Klem was born on February 22, 1874 in the "Dutchtown" area ofRochester, New York. He had changed the spelling of his last name from "Klimm" to "Klem" because he thought it had a better sound. Klem pursued a baseball career as a catcher until he sustained an arm injury. He then worked as a bartender and traveled through the Northeast building bridges. He decided to pursue umpiring after reading a newspaper article about major league umpireSilk O'Loughlin.
His umpiring career began in theConnecticut Leaguein 1902. That year, Klem had a run-in with league secretary and team managerJim O'Rourkeafter Klem ejected one of the manager's players. O'Rourke threatened that Klem would not umpire another game in the league, but Klem responded, "Maybe so, but I'll umpire this one."
He worked in theNew York State Leaguethe following year. Klem spent the 1904 season in theAmerican Associationbefore joining the NL in 1905.
He worked a record 18World No other umpire has worked in more than ten Series. Of the 16 major league teams in existence during his career, all but one—theSt. Louis Browns, who would not win a pennant until 1944—appeared in a World Series that he officiated; the only other teams which did not win a championship with Klem on the field were theBrooklyn Dodgers,Philadelphia Phillies(neither of which won a title during Klem's lifetime) and theDetroit Tigers. He was also one of the umpires for the firstAll-Star Gamein1933, and worked behind the plate for the second half of the game; he later umpired in the1938 All-Star Gameas well.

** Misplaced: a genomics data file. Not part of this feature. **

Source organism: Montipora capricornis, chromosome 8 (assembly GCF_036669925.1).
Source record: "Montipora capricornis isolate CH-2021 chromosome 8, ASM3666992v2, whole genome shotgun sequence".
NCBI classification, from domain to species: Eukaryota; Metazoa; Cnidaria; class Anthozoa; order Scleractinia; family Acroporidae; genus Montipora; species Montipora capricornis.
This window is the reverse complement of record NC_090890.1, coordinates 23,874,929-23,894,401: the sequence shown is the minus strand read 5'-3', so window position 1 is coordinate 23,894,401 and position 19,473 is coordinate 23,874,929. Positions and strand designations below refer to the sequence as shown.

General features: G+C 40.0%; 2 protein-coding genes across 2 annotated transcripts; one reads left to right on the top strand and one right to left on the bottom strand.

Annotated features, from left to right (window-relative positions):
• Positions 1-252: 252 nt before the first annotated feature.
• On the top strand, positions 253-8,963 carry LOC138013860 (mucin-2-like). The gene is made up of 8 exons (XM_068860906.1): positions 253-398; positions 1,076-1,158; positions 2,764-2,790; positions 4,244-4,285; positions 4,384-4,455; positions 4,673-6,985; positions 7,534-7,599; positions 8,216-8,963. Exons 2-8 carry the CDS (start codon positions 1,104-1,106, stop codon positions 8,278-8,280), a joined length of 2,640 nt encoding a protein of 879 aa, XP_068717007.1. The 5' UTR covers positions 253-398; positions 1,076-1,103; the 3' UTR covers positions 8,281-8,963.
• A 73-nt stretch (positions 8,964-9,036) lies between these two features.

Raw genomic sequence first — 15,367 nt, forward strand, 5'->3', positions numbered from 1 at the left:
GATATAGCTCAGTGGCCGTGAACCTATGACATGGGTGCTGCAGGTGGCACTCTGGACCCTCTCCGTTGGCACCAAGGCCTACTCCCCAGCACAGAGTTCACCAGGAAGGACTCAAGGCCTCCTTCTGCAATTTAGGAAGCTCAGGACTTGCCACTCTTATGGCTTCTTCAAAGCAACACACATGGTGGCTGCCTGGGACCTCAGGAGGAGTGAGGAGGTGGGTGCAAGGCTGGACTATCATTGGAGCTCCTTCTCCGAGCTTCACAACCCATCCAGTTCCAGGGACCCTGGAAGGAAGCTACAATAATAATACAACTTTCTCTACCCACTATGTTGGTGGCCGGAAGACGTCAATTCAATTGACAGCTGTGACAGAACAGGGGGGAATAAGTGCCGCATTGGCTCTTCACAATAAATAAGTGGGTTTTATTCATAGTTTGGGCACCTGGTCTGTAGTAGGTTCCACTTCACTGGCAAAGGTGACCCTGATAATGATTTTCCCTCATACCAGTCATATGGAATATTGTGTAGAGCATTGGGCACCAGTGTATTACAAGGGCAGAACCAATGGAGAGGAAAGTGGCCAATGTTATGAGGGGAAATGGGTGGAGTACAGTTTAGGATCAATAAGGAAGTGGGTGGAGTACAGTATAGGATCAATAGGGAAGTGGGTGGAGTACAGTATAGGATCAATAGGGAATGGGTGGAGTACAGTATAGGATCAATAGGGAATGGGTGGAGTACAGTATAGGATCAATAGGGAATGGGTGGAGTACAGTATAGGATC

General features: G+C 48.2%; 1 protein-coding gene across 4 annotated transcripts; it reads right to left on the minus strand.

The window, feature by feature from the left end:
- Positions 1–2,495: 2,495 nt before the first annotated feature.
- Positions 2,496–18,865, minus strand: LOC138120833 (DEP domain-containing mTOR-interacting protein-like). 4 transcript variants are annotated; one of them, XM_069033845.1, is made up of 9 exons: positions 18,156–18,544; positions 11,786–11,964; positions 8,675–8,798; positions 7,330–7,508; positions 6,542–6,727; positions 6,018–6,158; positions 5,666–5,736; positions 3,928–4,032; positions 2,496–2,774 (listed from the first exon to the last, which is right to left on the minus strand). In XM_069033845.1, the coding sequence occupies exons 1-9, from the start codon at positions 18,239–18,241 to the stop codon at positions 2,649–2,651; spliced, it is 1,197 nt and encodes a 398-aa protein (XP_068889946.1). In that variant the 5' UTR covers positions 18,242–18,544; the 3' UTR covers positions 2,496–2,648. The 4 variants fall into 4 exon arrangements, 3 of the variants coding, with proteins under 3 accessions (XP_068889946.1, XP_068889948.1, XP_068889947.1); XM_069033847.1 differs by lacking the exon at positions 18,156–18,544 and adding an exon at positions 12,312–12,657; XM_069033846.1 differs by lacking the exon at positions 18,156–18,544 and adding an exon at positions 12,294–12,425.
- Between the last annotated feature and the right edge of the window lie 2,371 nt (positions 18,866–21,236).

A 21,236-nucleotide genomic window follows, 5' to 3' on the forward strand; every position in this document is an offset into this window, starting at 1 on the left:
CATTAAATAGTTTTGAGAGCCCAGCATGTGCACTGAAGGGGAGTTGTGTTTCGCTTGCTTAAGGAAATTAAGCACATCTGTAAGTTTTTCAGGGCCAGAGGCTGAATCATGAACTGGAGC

Klem holds theMLBrecord for most career ejections by an umpire with 251.
He called balls and strikes in five no-hitters, an NL record later tied byHarry Wendelstedt. He was also the home plate umpire on September 16, 1924, whenJim Bottomleyof theSt. Louis Cardinalshad a record 12runs batted in. Klem had a number of nicknames amongst the players: his favorite was "The Old Arbitrator", but his jowly appearance also led to some players calling him "Catfish". Klem despised the latter name, and was notorious for ejecting players whom he caught using it.One particular incident involved a player whom Klem ejected after he caught the player drawing a picture of a catfish with his foot in the infield dirt.
Klem also dismissed catcherAl Lópezfrom a game after López pasted a newspaper clipping onto home plate which showed Klem clearly in error calling a play involving López. The catcher had covered the photo with dirt and waited for Klem to brush off home plate.